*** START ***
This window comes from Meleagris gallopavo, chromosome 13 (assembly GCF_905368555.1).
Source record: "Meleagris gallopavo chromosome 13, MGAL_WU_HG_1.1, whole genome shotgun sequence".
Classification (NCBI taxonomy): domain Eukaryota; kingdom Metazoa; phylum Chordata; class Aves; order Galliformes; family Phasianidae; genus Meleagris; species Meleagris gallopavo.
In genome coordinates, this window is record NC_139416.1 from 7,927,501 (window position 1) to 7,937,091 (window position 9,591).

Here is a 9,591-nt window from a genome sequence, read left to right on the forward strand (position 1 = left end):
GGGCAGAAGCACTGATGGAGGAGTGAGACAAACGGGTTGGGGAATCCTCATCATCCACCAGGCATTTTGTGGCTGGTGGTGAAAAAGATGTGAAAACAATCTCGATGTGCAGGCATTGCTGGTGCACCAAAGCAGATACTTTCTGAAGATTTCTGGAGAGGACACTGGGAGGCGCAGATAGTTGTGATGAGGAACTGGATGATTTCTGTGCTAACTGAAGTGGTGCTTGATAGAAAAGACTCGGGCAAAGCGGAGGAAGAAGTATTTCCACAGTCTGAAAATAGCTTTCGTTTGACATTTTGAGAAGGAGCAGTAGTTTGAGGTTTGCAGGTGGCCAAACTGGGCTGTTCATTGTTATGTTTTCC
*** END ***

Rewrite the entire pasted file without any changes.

This window comes from Meleagris gallopavo, chromosome 13 (assembly GCF_905368555.1).
Source record: "Meleagris gallopavo chromosome 13, MGAL_WU_HG_1.1, whole genome shotgun sequence".
Classification (NCBI taxonomy): domain Eukaryota; kingdom Metazoa; phylum Chordata; class Aves; order Galliformes; family Phasianidae; genus Meleagris; species Meleagris gallopavo.
In genome coordinates, this window is record NC_139416.1 from 7,927,501 (window position 1) to 7,937,091 (window position 9,591).

Here is a 9,591-nt window from a genome sequence, read left to right on the forward strand (position 1 = left end):
GGGCAGAAGCACTGATGGAGGAGTGAGACAAACGGGTTGGGGAATCCTCATCATCCACCAGGCATTTTGTGGCTGGTGGTGAAAAAGATGTGAAAACAATCTCGATGTGCAGGCATTGCTGGTGCACCAAAGCAGATACTTTCTGAAGATTTCTGGAGAGGACACTGGGAGGCGCAGATAGTTGTGATGAGGAACTGGATGATTTCTGTGCTAACTGAAGTGGTGCTTGATAGAAAAGACTCGGGCAAAGCGGAGGAAGAAGTATTTCCACAGTCTGAAAATAGCTTTCGTTTGACATTTTGAGAAGGAGCAGTAGTTTGAGGTTTGCAGGTGGCCAAACTGGGCTGTTCATTGTTATGTTTTCC